Education & Tech

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Education + Tech

Education & Tech, was created to build hope that education based on social technologies, can transform the new century, and enable abundance not only spiritually but economically. Milton L. Ramirez, Ed.D. - @tonnet is the founder & editor. He is an instructor with UoPeople, is a blogger, writes on education, and hails this blog from Union, NJ. For further questions, tips or concerns please e-mail him to:miltonramirez [at] educationandtech [dot] com

Teacher + Scholar

If you are a regular to Blog Education & Tech, you shall remember that I am blogging and I'd written articles about education and technology almost every day since 2003. In the gazillion of notes, Education & Tech provides you with education news, tech advice, classroom management ideas, and social media tools for educators, administrators, parents and k-12 students.

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If Students Don't Learn, That's Because They Fall Short On Sleep

Some studies relate sleepiness in the classroom due to obesity.But a recent analysis by Dr. Helene Emsellem, a sleep researcher with George Washington University in Washington,says it's all due to shorter hours of sleep in our teens.

What some parents and students do not realize, the expert explains, is that certainly during the day, they're gathering information. "But they're really not learning it till they sleep on it", said Emsellem.

This explains why most high school students are chronically tired. As for now, a typical high school senior sleeps an average of seven hours, when what a student needs is 9 1/4 hours sleep.

Next time you see a student falling asleep in your class, don't blame them. Blame their home. Parents are responsible to ensure their sons go to sleep on time. No caffeine for them and less light at the time to sleep. Short naps lasting 20-30 minutes work as well, during the school week.

But do not postpone sleep time to the weekend. A teenager typical habit on the weekend creates even more chaos in their sleep-wake cycle:

"Even if you catch up by sleeping in late on your weekend mornings, doing so, it makes it harder for you to fall asleep by 10 or 10:30 on Sunday night. And you start all over again, sleep restricted."

As parent you can verify now, why your teen wakes up tired, grouchy, irritable. He/she simply is so exhausted!

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Top 10 Highly Successful Study Habits for Students

Successful students aren't born that way. But they achieve their success by applying effective students habits.

So, if you have a kid or student who is able to breeze through school with a bit of an effort, don't get discouraged. Work with the young person to develop each of these study habits, and you'll see their grades go up and their ability to learn and assimilate information improve.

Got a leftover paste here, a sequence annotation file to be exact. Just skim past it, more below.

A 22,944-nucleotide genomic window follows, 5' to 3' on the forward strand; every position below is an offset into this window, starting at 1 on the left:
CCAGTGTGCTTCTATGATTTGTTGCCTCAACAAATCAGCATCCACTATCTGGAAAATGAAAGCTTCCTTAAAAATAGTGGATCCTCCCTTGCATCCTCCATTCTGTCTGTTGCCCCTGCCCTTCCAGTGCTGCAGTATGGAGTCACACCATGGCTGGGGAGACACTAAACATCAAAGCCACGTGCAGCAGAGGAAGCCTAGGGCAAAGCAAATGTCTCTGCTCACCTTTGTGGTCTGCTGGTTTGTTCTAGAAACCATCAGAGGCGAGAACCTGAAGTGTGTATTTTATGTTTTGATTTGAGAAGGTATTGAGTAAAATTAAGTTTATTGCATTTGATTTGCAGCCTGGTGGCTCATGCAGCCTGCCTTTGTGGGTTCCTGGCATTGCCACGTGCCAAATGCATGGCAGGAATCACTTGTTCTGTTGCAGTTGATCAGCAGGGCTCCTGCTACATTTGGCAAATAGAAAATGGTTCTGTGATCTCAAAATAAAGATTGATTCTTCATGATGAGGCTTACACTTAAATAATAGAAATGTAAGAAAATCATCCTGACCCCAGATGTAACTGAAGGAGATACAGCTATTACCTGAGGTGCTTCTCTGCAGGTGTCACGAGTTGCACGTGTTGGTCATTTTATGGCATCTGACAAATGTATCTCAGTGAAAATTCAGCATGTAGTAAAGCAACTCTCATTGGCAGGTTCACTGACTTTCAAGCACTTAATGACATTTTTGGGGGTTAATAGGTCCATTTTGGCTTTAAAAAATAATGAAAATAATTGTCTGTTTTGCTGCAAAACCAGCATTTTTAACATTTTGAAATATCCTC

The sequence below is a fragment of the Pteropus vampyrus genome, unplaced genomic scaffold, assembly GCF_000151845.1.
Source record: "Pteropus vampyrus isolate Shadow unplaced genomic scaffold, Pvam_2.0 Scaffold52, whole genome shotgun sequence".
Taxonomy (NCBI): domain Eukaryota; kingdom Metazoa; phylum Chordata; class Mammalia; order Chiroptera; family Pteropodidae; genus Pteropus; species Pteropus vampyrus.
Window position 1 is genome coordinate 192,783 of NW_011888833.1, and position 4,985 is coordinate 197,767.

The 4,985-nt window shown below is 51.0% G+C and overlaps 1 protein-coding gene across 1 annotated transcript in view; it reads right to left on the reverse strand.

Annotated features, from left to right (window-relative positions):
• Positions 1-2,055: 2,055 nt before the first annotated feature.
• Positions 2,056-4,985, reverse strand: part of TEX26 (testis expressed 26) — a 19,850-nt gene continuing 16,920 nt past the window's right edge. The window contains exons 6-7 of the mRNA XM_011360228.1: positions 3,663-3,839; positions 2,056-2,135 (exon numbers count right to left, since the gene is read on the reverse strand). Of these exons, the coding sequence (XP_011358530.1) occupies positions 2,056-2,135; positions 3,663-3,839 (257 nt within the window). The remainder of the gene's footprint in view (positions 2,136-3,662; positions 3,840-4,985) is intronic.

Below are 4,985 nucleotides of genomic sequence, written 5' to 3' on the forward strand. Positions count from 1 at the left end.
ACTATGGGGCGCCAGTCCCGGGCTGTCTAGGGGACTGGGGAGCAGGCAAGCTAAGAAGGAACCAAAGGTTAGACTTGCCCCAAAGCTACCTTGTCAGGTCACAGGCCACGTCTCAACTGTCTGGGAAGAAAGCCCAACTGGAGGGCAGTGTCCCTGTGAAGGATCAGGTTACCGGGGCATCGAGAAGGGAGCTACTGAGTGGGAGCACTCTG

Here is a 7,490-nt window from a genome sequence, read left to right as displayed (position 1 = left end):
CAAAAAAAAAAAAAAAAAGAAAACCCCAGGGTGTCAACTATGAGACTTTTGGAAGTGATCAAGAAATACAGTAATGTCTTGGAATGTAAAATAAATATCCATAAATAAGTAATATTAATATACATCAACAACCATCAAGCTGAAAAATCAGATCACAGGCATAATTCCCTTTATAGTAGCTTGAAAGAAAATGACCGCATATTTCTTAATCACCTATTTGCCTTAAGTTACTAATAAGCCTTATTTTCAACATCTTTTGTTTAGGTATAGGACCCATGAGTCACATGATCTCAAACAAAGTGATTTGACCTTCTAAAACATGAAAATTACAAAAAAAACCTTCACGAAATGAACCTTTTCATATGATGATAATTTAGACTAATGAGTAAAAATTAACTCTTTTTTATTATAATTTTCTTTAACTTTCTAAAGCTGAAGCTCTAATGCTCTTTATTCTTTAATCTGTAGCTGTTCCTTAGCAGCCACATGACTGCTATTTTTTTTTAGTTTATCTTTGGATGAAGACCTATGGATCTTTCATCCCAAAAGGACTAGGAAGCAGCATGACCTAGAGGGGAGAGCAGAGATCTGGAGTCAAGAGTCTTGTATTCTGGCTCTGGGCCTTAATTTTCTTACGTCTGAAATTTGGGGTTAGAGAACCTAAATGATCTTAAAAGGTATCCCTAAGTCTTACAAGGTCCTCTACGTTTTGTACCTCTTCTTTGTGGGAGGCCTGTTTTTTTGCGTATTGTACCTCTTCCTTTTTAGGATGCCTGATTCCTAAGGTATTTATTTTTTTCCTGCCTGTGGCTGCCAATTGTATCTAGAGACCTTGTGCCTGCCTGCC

1. Don't cram all studying into one session
    If you want your child/student to become a successful one, he needs to learn to be consistent in his studies and to have regular, yet shorter, study periods.

    2. Set a schedule of study
    Students who study sporadically and whimsically typically do not perform as well as students who have a set study schedule.

    3. Study at the same time
    It's important a student plans the time when he is going to study but they also need to create a consistent daily routine. Your child/student will be more mentally and emotionally prepared when he studies at the same time each day and each week. The process will become part of his life.

    4. Study time should have a specific goal
    Studying without direction is counterproductive. Every time a student starts studying, set a study session goal that supports his academic goal. (i.e. Memorize the Pythagorean Theorem in order to ace the exercises on the upcoming Math test).

    5. Do not procrastinate
    Once a study session is schedule, resist the temptation to accept procrastination. Very common and easy when a child has other things to do, lacks of interest or the assignment is hard. Successful students DO NOT procrastinate. It also leads to rushing, and rushing is the number one cause of errors.

    6. Prepare the most difficult subject first
    Since most effort and mental energy is consumed with the most difficult subject, he should start with it first. Starting with the most difficult work will greatly improve the effectiveness of his study sessions and his academic performance.

    7. Have notes and review them alongside your child
    Your child must first have notes, if needed go over these notes with him. If not, review your child notes thoroughly to make sure he knows how to complete the new assignment correctly.

    8. Find a place where student won't be disturbed
    Do no tolerate multitasking. If a student gets disturbed, he 1) loose his train of thought and 2) he gets distracted. Before your student or child starts studying try to find a place without any gadgets and a location where he does not get disturbed.

    9. Learn how to manage groups and implement it effectively
    Students who get good grades are familiar with study groups and they perform effectively. But groups need to be structured and participants must come prepared. If not, it'll be a waste of time. Working in groups, though, enables a student to 1) get help from a better prepared classmate, 2) complete assignments quickly, and 3)help other students and himself to better internalize the subject matter.